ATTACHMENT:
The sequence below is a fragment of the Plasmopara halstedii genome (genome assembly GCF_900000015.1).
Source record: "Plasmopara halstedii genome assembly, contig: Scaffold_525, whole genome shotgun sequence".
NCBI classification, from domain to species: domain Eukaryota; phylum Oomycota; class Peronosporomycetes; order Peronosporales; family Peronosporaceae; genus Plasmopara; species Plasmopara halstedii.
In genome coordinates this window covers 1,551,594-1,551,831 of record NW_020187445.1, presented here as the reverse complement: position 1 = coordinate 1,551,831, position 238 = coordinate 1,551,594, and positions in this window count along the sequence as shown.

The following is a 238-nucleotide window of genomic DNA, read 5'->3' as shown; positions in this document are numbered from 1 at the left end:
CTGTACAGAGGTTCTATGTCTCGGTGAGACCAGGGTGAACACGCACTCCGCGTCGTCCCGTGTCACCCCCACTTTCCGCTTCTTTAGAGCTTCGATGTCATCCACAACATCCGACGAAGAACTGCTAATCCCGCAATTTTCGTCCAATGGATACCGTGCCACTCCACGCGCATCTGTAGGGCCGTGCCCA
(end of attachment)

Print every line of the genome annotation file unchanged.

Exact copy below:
The sequence below is a fragment of the Plasmopara halstedii genome (genome assembly GCF_900000015.1).
Source record: "Plasmopara halstedii genome assembly, contig: Scaffold_525, whole genome shotgun sequence".
NCBI classification, from domain to species: domain Eukaryota; phylum Oomycota; class Peronosporomycetes; order Peronosporales; family Peronosporaceae; genus Plasmopara; species Plasmopara halstedii.
In genome coordinates this window covers 1,551,594-1,551,831 of record NW_020187445.1, presented here as the reverse complement: position 1 = coordinate 1,551,831, position 238 = coordinate 1,551,594, and positions in this window count along the sequence as shown.

The following is a 238-nucleotide window of genomic DNA, read 5'->3' as shown; positions in this document are numbered from 1 at the left end:
CTGTACAGAGGTTCTATGTCTCGGTGAGACCAGGGTGAACACGCACTCCGCGTCGTCCCGTGTCACCCCCACTTTCCGCTTCTTTAGAGCTTCGATGTCATCCACAACATCCGACGAAGAACTGCTAATCCCGCAATTTTCGTCCAATGGATACCGTGCCACTCCACGCGCATCTGTAGGGCCGTGCCCA